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Old 09-03-2019, 10:06 AM
Dead Cat is online now
Join Date: Feb 2005
Location: UK
Posts: 4,272

The 2014 Scottish independence referendum showed that Scotland needs England more than vice versa

I have been enjoined to start this thread as a spin-off from page 3 of the pit thread here:, to avoid continuing a hijack. I'm not sure it qualifies as a great debate but it's about a referendum, not an election (and one some time ago at that), and I see no need for discussion to get heated to Pit level, so I'm putting it here - mods feel free to move if you wish. I doubt it will generate much attention anyway.

For those who don't care to read the original, in summary I made the claim in the thread title, which was described as a "fallacy". I am prepared to be convinced this could be the case but this hasn't happened yet, indeed I think it more likely that we are just talking past each other a bit.

Here is the bit of the Pit thread I would like to respond to:

Originally Posted by Gary Kumquat View Post
How about we go with your original claim that "the 2014 Scottish independence referendum showed that Scotland needs England more than vice versa" and then have a look at some of the arguments made by Westminster politicians in the buildup to the referendum:

Boris Johnson*

We are told that if Scotland votes to cut its ties with England, that will be a disaster on a par with the loss of the American colonies in 1776; but it is far worse than that.
David Cameron**

It would be the end of a country that launched the Enlightenment, that abolished slavery, that drove the industrial revolution, that defeated fascism. the end of a country that people around the world respect and admire the end of a country that all of us call home.

And we built this home together.

It’s only become Great Britain because of the greatness of Scotland
It takes a rare mind to look at pleading like the above from the Better Together movement, along with some of the claims that have since proven to be absolute fiction (Scotland had to stay in the UK or it would drop out of the EU, etc) and then conclude that by voting to stay in the union the Scots showed they need the English more than vice versa. All the referendum proved was that a slim majority were happier with the status quo of the UK then going it alone. It's funny to think that the lunacy of brexit has now pushed the majority of Scots to think it's time to move on***.

Now, if you really do want to carry this on as a topic, how about you start a thread on it rather than try to continue a hijack?

I don't think we necessarily disagree on much in general, we are just putting it differently. My thesis is that the title of this thread and "All the referendum proved was that a slim majority were happier with the status quo of the UK then going it alone" are basically saying the same thing. After all, had a majority of voters in that referendum been convinced that Scotland did not need to be in a union with England (and Wales and NI, but I don't believe Celtic solidarity, if that is a thing at all except in terms of being anti-English, was a big factor), then presumably the result would have gone the other way. So calling my statement a "fallacy" is a bit strong, especially as you haven't yet offered any evidence for this conclusion. Granted, the referendum result says nothing about how English voters feel about the union, so I assume that is what you are taking issue with. I also grant that many English politicians campaigned heartily in favour of the union, but I find it amusing that you chose to use Johnson and Cameron, two of the most discredited (and discreditable) politicians in living memory, to try and make your point. Like most politicians, they are quite clearly in it for themselves first, party/power second, and country/principles a distant third or fourth. Obviously they were going to back the status quo in that referendum, because the alternative was being called for by their political opponents, the SNP. They were also in government at the time, and wouldn't have wanted to cede ~10% of their power at a stroke. They could hardly have waved it through happily, could they? And whether you accept that or not, I don't think pseudo-Churchillian rhetoric is convincing evidence either way.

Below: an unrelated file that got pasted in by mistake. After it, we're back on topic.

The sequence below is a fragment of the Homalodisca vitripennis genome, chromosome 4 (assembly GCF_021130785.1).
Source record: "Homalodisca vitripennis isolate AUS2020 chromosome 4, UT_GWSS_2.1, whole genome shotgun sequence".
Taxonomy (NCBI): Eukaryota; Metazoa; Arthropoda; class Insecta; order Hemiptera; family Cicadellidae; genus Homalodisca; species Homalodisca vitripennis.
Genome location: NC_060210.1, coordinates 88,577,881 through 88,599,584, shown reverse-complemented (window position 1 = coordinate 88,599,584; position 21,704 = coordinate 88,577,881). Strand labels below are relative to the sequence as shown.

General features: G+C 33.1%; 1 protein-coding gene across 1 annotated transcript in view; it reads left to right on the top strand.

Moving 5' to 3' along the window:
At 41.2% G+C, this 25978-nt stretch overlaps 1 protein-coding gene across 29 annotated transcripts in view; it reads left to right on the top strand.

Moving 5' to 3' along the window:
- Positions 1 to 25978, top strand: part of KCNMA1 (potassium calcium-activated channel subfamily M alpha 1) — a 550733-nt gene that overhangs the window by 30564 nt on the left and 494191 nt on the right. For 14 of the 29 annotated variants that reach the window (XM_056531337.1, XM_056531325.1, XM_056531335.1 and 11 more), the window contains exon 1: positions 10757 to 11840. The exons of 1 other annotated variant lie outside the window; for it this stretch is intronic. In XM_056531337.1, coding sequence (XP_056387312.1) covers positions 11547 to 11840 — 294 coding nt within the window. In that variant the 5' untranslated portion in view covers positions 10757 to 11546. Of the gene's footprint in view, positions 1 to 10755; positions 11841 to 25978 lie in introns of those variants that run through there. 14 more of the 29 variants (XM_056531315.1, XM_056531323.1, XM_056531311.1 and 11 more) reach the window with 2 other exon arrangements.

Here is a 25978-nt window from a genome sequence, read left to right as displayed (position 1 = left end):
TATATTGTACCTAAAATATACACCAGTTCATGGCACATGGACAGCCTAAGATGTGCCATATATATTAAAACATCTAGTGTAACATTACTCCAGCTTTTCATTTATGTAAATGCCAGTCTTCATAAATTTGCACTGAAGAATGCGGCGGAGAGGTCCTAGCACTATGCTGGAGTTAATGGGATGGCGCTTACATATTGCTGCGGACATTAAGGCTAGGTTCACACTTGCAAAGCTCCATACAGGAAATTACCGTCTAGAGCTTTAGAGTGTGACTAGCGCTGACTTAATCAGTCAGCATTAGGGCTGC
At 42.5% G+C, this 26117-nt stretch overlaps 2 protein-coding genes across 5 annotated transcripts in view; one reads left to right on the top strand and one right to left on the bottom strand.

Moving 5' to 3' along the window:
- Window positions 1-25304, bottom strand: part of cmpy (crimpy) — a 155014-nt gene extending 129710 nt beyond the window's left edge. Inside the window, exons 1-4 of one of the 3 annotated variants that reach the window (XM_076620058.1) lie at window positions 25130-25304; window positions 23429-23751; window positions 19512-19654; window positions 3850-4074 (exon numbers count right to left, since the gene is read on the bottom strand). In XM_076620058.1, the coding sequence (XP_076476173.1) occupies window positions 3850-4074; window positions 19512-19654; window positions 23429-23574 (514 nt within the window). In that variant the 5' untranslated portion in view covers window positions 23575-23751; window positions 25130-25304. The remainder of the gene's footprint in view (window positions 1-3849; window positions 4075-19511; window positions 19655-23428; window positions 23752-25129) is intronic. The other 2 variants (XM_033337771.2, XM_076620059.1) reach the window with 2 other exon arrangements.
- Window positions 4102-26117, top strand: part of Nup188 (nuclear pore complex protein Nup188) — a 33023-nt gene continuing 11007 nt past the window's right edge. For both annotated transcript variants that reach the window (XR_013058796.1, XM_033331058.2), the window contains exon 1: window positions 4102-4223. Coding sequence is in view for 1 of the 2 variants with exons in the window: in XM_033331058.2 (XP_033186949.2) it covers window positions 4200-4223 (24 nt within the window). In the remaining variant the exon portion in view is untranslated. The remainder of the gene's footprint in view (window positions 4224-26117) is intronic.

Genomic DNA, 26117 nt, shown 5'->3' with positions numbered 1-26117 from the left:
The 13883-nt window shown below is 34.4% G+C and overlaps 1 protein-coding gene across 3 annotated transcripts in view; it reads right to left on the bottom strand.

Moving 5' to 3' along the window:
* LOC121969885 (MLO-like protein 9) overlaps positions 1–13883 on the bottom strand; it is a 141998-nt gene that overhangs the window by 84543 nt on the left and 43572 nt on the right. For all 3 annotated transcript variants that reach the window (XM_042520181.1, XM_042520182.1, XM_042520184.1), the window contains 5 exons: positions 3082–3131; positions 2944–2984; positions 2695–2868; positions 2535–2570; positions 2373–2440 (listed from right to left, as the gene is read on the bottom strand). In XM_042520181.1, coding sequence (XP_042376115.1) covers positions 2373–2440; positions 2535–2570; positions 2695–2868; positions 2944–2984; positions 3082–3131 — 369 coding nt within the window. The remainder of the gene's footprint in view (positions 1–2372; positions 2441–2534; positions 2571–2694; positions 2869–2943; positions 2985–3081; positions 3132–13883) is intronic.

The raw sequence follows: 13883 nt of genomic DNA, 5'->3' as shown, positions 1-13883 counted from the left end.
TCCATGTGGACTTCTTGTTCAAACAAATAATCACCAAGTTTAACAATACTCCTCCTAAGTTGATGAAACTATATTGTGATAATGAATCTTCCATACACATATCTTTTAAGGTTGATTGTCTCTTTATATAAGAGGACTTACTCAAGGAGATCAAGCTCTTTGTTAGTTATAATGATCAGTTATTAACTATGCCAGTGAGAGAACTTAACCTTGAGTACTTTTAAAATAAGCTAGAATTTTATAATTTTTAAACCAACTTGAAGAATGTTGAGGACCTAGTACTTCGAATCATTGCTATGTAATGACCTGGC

I also don't think drawing an equivalence between this thread title and "Scotland benefits more from the UK than it contributes" is moving the goalposts. There are three possibilities to consider: Scotland and rUK are equal partners; rUK needs Scotland more than Scotland needs rUK; Scotland needs rUK more than rUK needs Scotland (there is also the, perhaps most likely, possibility that the UK is greater than the sum of its parts, but that is not relevant to this point - if such is the case, one of the previous three statements is still true). If they are equal partners, they have equal benefits. If not, one benefits more than the other. So if my thesis that Scotland needs rUK more than vice versa is true, it follows that Scotland benefits more from the UK than vice versa. Note that I am not claiming rUK gets no benefit from the union, nor even that they would be better off if Scotland were independent, as I don't believe either of those to be the case. Maybe that's what you think you are arguing against?

Last edited by Dead Cat; 09-03-2019 at 10:08 AM. Reason: Fixed broken link.


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